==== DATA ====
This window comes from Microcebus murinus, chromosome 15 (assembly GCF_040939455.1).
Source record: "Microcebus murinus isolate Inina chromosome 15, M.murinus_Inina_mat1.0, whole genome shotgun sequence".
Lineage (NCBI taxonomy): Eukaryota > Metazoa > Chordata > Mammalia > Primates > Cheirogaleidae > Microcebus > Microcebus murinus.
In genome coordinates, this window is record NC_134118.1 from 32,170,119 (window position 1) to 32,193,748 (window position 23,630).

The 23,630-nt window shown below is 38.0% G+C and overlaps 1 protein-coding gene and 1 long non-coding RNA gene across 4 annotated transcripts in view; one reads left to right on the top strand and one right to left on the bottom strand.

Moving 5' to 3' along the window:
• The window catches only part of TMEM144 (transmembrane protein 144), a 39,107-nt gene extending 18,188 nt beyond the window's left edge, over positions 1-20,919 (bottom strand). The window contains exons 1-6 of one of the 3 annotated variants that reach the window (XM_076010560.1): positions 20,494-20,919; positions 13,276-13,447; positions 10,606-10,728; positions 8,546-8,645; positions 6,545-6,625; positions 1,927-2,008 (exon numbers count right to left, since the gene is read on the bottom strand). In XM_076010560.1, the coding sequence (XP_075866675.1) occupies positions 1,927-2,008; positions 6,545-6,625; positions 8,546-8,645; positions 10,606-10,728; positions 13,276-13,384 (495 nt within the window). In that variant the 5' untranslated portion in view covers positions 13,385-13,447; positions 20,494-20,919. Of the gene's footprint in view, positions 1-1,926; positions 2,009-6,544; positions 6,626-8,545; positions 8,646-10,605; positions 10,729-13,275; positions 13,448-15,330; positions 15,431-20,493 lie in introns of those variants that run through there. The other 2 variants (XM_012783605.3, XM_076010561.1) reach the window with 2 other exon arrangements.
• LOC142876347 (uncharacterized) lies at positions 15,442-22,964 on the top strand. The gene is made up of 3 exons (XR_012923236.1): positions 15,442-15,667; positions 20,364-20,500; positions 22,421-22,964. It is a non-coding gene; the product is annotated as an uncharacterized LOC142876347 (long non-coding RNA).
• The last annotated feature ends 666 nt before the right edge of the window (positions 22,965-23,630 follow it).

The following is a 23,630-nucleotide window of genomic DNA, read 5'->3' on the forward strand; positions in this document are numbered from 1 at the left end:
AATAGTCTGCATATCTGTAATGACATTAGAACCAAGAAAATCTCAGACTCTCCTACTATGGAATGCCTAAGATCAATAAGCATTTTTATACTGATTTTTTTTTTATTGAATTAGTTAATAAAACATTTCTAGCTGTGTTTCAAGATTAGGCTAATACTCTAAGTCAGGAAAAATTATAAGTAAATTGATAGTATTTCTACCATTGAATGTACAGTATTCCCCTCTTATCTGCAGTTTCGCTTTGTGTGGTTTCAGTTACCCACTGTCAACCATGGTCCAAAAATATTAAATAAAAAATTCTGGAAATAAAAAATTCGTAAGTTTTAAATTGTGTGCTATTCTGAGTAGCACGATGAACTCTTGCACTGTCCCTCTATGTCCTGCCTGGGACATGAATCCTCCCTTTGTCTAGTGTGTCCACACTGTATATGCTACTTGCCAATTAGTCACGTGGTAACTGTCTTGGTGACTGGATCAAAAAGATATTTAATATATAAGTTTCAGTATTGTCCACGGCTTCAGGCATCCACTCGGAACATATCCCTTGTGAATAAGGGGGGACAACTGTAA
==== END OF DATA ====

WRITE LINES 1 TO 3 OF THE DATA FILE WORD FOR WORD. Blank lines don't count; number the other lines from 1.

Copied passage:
This window comes from Microcebus murinus, chromosome 15 (assembly GCF_040939455.1).
Source record: "Microcebus murinus isolate Inina chromosome 15, M.murinus_Inina_mat1.0, whole genome shotgun sequence".
Lineage (NCBI taxonomy): Eukaryota > Metazoa > Chordata > Mammalia > Primates > Cheirogaleidae > Microcebus > Microcebus murinus.